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  5. "Tengo una lámpara más vieja …

"Tengo una lámpara más vieja que esa en mi casa."

Translation:I have a lamp that is older than that one at my house.

January 12, 2013



Older and more old have the same meaning in English


Thanks for asking this! I think technically "more old" is wrong.


"that is more old than" has 9 google results and "that is older than" 32,400,000 results. While "more old" and "older" may have the same meaning the use of "more old" in sentence construction is going to be very rare and seem odd to most people. Anyway when you see "más" always think if a "er" or "est" word could be formed with it when translating Spanish.


I think "more old" is grammatically wrong too. When I learned English I was taught adjectives with 3 or more syllables use more+adjective and adjectives with 1 or 2 syllables use adjective+er.


Almost. Actually, 2 syllable words in English use more/most as well, with the exception of words that end in -y or -ow (plus a couple of unusual ones). More boring, more awkward, happier, mellower.


I didn't know that one. Thanks for sharing. Although you can use "awkwarder" as well. (See here http://en.wiktionary.org/wiki/awkwarder)


No way! Wiki or not, it's "more awkward," never "awkwarder." I've never even heard anyone say it in error.


It seems like it's a "correct" but rarely to never used word (considering there are only 28200 google result). Maybe it's dated but nobody saw a reason to strike it out of the dictionary.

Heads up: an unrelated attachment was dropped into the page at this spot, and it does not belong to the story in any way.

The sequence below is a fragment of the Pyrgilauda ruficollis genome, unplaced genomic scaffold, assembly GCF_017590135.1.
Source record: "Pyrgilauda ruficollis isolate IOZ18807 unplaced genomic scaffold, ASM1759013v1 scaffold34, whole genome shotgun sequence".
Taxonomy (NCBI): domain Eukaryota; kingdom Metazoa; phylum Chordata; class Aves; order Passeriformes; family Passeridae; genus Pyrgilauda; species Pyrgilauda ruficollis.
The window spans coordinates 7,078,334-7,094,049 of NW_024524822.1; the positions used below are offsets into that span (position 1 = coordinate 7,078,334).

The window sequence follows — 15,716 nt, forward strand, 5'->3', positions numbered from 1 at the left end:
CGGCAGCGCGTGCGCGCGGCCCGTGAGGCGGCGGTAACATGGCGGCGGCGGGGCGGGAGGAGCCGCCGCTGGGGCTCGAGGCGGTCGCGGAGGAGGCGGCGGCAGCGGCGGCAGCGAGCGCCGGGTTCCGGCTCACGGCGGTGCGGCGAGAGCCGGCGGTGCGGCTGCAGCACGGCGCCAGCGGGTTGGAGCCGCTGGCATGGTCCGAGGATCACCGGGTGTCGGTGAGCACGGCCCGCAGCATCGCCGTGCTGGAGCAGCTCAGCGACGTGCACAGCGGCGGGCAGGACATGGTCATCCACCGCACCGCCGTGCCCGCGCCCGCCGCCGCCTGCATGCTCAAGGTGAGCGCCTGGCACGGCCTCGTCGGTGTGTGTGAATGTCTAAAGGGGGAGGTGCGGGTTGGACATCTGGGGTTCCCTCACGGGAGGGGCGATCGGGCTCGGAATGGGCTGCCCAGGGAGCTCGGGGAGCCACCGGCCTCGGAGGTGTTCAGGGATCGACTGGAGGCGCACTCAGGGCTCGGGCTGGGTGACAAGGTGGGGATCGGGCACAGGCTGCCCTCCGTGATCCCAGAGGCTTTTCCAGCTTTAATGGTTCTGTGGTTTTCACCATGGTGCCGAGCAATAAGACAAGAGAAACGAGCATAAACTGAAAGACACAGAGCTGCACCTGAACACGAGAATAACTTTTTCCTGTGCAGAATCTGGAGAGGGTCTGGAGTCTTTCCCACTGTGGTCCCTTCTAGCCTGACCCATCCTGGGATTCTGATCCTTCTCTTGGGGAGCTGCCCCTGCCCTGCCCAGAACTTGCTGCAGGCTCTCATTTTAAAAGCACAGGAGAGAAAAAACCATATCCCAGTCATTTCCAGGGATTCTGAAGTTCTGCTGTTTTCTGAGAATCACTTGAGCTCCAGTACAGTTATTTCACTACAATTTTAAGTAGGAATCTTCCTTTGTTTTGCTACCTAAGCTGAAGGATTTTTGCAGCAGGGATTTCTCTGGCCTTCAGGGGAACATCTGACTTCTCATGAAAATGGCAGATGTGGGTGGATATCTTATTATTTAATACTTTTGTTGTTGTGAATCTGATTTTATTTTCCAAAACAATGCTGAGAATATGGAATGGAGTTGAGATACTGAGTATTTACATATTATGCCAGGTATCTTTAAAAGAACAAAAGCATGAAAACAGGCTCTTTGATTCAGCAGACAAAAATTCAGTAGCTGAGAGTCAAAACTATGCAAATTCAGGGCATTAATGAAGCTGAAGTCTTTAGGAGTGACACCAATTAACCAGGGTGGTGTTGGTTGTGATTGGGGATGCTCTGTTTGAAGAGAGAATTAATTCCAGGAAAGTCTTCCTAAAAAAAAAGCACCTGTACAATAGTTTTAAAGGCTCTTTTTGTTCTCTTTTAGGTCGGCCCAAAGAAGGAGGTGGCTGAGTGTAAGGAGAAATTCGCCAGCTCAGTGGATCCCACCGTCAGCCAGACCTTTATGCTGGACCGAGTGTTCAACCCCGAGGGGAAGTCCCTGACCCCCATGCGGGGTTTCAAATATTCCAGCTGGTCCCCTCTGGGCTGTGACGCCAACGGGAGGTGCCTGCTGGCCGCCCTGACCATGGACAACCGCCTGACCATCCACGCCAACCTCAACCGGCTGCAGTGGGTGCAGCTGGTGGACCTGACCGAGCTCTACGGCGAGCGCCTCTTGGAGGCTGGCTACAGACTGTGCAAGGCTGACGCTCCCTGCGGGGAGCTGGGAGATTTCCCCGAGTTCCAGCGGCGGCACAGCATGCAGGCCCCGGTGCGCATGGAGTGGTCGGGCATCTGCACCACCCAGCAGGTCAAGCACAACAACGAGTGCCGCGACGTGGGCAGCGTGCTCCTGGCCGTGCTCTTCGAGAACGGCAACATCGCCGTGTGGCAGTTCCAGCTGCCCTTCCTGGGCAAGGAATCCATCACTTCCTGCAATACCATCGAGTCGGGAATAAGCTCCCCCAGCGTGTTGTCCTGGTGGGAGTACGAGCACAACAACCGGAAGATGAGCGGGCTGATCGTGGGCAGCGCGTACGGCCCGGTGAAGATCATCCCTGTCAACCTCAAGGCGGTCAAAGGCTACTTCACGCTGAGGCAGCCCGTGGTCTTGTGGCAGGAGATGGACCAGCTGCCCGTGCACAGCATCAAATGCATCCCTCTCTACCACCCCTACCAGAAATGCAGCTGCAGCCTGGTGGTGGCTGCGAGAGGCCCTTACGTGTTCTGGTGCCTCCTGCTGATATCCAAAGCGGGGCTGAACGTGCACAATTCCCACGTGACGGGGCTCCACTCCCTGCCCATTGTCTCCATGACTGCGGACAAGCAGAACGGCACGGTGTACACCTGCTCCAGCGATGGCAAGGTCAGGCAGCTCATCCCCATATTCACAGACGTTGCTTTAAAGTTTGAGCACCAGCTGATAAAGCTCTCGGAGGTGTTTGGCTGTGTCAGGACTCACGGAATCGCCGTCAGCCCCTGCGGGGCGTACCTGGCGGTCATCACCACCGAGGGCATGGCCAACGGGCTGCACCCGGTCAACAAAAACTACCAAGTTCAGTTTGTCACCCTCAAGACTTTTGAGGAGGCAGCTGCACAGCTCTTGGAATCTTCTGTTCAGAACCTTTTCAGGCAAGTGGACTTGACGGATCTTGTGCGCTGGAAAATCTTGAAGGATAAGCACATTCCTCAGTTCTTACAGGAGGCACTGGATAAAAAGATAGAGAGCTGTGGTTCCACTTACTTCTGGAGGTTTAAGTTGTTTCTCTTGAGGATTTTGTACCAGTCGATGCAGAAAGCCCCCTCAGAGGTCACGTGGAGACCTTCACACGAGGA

In english you don't actually say more old. It's old older oldest. More and most are only used with words with more than one syllable like awesome or amazing.


"at my place" is a totally fine translation of "en mi casa", isn't it?


Hola davux: No. "place" and "home" are not the same.


Many English speakers might use those interchangeably, but not all. That's a good example of translating the idea but not the words. On DL we are supposed to give as literal a translation as possible. When you get really good at it and are translating a casual conversation, that might be fine!


Should this not be ésa (that one) instead of esa?


As of lately, the Real Academia Española (RAE) dictates that "ésa" as a pronoun should be spelled without an accent.


What about éste then, iirc I have seen that used in the lessons.


Same. We need to change those.


Hi Luis, thanks for clarifying. I looked on other sites (e.g. about.com) and the rules weren't clear.


Luis, pensaba que el acento era opcional, es decir, este y éste son correctos. ¿No?


I think it is confusing without the accent. I do believe it is optional.


Clumsy English. Where is "one" translated at the end of the sentence?


Couldn't "más vieja" be translated as "much older"?


Not really. That would be mucho más vieja.


Why is the "one" used. I think it generally understood in English, and I do not see it in the spanish sentence. Thanks for the help.


My translation was (i have a very old lamp that is in my house) marked incorrect of course. But i think "i have a lamp that is older than that one at my house" is a clumsy sentence to begin with.


The lamp in my house is older than that one.


I just wonder when Duolingo will have a native English speaker do their translations?

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